Well, you return to the story of the two brothers at the party, and then you turn to Jesus’ crucifixion and comment on his statement, “Father, forgive them, for they do not know what they are doing,” noting, “Jesus forgives them all, without their asking for it” (188). Does Jesus forgive them all? Doesn’t he ask the Father to forgive them? And should we assume that the Father automatically forgave all of them? What gives us the right to assume that? You then list several texts that speak of forgiveness and salvation. What do you do with the many texts in John’s Gospel and the Book of Acts, for example, that speak of forgiveness coming in connection with faith and repentance? Can we just ignore those texts?

Chapter 8—The End is Here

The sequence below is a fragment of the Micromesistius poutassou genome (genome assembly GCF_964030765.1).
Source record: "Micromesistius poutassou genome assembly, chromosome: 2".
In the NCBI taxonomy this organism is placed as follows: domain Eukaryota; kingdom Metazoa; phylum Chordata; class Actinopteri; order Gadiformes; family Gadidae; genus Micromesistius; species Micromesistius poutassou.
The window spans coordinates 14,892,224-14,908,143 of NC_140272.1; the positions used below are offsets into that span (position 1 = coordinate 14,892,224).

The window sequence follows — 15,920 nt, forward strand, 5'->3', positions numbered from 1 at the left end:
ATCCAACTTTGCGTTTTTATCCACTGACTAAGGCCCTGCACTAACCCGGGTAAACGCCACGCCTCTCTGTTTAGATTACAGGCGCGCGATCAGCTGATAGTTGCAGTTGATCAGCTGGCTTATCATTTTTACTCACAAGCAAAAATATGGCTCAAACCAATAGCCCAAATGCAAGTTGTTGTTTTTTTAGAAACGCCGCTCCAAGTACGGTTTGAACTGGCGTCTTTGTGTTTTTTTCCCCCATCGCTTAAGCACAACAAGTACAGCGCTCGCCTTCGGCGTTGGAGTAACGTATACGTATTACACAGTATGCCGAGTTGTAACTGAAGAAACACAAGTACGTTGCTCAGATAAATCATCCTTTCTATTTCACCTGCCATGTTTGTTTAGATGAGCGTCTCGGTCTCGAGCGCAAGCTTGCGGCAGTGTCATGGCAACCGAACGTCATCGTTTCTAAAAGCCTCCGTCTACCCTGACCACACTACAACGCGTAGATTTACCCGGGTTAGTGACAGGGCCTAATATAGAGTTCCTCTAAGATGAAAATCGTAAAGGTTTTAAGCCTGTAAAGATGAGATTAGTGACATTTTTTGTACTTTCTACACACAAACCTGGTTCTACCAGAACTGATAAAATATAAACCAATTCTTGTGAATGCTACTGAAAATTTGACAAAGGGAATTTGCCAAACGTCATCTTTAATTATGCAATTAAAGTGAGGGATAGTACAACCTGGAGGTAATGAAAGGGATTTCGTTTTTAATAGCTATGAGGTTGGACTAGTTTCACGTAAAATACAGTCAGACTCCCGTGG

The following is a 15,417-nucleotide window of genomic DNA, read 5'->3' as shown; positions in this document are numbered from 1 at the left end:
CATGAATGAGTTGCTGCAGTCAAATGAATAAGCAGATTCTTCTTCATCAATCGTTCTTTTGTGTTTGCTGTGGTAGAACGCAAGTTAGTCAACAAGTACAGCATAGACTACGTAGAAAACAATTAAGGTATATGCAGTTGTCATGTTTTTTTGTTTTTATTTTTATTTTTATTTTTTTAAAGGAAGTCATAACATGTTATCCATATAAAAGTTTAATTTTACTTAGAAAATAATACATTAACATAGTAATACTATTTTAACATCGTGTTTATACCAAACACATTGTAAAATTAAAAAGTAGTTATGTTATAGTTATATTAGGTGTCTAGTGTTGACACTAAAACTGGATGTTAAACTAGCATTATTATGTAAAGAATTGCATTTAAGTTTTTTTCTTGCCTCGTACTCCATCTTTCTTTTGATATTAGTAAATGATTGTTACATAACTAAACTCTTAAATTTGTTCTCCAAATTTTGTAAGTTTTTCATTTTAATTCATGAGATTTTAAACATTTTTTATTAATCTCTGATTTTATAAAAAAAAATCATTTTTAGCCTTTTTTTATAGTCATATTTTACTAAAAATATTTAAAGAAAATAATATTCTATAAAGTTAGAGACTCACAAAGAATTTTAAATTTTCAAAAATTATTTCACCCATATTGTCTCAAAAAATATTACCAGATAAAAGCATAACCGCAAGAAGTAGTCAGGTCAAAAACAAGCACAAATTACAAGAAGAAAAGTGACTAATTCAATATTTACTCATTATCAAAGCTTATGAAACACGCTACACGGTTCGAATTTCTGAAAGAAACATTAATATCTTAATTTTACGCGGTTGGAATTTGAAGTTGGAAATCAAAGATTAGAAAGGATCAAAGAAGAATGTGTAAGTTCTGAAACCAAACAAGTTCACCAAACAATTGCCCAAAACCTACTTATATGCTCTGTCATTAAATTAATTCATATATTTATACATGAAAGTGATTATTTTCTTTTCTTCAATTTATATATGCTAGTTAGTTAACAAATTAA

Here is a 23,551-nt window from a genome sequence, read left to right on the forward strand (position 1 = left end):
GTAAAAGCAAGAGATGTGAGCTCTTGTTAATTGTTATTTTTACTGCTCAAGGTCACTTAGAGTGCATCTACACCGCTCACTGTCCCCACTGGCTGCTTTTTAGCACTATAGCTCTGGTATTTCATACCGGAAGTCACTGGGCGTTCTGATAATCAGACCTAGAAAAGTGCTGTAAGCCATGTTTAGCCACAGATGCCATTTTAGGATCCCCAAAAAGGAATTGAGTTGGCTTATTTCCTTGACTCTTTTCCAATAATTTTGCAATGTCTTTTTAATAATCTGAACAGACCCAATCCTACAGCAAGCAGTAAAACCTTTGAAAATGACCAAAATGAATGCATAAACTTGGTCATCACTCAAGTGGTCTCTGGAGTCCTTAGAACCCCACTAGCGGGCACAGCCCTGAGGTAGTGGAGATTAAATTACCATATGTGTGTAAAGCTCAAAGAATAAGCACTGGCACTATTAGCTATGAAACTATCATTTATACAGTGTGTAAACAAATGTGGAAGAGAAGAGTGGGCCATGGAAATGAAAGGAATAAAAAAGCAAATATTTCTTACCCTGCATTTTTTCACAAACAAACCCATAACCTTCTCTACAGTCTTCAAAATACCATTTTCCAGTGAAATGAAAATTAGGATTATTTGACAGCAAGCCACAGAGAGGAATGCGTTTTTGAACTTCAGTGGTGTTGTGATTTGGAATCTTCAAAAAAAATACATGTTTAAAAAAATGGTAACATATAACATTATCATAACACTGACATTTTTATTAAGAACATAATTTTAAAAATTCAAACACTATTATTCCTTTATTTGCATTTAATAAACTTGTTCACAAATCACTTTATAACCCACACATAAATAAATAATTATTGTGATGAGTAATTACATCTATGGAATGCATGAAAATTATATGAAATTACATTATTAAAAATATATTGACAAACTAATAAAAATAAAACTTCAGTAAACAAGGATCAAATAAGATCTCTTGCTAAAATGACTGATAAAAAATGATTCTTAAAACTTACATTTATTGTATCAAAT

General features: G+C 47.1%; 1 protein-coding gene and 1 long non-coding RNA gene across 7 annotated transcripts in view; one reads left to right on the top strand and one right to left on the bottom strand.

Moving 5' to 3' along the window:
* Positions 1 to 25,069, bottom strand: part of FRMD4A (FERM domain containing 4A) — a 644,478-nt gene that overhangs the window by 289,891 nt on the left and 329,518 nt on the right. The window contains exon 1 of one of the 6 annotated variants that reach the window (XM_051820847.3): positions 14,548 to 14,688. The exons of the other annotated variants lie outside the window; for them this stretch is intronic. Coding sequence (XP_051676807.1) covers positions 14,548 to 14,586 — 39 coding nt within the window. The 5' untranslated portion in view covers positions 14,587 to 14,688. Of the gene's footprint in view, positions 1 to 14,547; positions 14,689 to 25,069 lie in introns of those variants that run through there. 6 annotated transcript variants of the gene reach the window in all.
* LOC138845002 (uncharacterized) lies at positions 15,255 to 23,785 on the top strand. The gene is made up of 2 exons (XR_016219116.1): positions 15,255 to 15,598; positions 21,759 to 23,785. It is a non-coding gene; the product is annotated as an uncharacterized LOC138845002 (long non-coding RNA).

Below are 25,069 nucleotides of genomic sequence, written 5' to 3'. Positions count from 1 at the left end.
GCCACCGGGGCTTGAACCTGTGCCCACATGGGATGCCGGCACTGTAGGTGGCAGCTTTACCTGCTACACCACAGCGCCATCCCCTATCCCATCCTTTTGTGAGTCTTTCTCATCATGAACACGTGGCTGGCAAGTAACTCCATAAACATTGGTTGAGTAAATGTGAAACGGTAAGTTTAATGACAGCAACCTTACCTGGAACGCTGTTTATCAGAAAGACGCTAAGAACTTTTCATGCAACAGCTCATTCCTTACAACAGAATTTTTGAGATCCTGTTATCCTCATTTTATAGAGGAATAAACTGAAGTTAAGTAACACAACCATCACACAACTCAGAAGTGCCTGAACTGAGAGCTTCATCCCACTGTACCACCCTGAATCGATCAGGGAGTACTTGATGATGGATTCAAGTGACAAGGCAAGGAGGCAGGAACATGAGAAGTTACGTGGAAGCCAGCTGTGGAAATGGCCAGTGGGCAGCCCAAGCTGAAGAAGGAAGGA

You begin the final chapter with a story about your own defining experience/encounter with God as a young lad. You tell us this story because you “believe that the indestructible love of God is an unfolding, dynamic reality and that every single one of us is endlessly being invited to trust, accept, believe, embrace, and experience it” (194). Does the invitation continue going out forever? Really? On what basis can you say that the invitation is endless?  You go on to comment on some of Jesus’ parables in which people ignore or reject the invitation, and you write, “These are strong, shocking images of judgment and separation in which people miss out on rewards and celebrations and opportunities” (197). But is there actually judgment and separation? You add, “Jesus reminds us in a number of ways that it is vitally important we take our choices here and now as seriously as we possibly can because they matter more than we can begin to imagine.” How so? It’s difficult not to conclude from everything you’ve written in this book that ultimately love will melt everyone’s hearts and everyone will be able to experience closeness with God at some point along the way.